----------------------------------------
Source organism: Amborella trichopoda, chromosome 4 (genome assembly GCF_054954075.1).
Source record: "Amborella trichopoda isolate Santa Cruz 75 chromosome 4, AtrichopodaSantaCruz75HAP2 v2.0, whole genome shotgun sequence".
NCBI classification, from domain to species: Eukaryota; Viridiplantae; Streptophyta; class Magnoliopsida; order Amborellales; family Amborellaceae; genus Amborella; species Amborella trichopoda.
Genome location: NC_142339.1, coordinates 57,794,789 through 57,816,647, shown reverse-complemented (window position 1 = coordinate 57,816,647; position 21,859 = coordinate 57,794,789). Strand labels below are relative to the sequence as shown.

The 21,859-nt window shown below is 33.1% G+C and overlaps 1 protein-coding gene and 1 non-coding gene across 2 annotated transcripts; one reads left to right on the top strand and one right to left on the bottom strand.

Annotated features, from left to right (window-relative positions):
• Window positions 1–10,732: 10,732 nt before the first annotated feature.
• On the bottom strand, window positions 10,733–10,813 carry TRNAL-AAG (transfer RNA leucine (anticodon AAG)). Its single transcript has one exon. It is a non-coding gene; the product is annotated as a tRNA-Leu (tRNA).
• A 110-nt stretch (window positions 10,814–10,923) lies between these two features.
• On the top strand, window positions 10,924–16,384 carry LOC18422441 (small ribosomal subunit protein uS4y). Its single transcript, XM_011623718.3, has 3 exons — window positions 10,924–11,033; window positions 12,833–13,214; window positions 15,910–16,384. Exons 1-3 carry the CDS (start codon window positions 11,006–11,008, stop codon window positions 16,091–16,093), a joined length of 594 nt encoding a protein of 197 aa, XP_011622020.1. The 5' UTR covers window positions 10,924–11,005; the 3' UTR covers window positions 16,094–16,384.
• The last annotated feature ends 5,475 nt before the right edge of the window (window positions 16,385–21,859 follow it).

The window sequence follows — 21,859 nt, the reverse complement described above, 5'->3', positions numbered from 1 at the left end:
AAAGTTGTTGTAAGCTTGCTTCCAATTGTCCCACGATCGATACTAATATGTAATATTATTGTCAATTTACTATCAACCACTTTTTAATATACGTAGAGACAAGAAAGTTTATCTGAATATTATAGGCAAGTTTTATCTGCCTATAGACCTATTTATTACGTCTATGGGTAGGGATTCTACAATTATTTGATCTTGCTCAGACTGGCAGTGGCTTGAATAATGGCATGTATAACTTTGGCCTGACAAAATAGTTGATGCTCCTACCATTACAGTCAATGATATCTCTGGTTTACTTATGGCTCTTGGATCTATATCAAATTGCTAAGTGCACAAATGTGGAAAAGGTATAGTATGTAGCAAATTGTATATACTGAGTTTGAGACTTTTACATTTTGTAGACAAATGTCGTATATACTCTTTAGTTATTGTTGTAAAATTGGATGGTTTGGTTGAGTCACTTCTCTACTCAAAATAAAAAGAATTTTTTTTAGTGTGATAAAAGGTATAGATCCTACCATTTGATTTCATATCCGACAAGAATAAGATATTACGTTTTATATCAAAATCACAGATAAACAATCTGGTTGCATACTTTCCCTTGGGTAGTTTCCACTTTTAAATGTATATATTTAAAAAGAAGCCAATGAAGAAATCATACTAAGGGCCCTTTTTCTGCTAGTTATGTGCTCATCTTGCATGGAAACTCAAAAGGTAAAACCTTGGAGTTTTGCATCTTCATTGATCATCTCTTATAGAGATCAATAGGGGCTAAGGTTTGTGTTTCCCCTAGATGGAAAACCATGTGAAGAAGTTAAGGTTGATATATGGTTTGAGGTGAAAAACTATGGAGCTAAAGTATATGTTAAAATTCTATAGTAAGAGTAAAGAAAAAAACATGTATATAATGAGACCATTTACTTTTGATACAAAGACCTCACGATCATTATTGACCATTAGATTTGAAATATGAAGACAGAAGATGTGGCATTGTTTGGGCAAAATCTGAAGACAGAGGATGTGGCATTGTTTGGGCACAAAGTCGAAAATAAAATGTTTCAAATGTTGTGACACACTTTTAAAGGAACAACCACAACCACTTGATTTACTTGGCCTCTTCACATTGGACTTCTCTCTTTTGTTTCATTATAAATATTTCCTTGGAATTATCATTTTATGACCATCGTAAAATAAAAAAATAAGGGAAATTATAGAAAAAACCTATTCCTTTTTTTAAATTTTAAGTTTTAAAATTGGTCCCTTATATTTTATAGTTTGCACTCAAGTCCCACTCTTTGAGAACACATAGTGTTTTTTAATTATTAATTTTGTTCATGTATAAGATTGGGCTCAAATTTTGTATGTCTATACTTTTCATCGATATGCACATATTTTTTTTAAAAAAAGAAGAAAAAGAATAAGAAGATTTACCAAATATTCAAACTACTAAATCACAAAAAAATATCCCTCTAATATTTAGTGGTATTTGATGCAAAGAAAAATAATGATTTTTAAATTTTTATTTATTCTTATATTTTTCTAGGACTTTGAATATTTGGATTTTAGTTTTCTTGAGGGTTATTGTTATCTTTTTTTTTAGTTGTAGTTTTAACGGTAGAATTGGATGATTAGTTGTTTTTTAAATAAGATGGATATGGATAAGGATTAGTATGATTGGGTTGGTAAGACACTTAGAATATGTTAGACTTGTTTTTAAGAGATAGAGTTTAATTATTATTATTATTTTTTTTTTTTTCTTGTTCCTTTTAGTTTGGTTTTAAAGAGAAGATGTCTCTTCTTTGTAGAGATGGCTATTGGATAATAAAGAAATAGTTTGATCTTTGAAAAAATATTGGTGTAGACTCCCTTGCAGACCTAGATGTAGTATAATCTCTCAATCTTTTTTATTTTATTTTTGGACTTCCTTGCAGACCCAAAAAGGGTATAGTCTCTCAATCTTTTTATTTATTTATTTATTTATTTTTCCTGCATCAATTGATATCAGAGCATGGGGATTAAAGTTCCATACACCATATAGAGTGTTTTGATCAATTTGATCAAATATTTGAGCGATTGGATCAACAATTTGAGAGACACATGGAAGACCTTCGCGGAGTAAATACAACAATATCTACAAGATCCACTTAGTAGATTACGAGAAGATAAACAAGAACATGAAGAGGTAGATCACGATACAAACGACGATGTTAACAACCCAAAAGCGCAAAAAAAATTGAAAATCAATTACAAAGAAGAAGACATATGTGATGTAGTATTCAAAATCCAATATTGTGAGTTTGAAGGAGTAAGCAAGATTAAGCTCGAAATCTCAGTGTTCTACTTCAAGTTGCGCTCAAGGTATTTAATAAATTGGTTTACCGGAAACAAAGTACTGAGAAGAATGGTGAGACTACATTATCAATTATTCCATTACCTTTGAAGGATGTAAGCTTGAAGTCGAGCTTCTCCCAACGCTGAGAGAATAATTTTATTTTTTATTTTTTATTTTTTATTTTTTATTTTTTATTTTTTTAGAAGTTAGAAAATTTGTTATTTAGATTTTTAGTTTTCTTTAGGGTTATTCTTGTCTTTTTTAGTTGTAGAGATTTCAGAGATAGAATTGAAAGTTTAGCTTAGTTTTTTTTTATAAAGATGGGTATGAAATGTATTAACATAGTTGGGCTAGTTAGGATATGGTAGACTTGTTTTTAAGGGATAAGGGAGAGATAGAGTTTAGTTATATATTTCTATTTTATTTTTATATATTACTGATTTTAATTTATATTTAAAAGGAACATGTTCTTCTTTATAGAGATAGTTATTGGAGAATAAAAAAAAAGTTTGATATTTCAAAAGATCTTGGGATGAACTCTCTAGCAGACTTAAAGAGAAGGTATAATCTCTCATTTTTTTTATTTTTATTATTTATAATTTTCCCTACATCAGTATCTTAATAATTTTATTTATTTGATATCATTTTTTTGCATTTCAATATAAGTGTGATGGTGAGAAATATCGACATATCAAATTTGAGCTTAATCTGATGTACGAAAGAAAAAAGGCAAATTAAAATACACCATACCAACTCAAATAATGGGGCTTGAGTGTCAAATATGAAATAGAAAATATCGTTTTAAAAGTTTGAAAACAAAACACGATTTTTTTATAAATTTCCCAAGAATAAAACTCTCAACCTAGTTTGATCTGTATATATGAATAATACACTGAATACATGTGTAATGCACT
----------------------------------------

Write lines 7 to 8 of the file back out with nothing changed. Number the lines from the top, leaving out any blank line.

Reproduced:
• Window positions 1–10,732: 10,732 nt before the first annotated feature.
• On the bottom strand, window positions 10,733–10,813 carry TRNAL-AAG (transfer RNA leucine (anticodon AAG)). Its single transcript has one exon. It is a non-coding gene; the product is annotated as a tRNA-Leu (tRNA).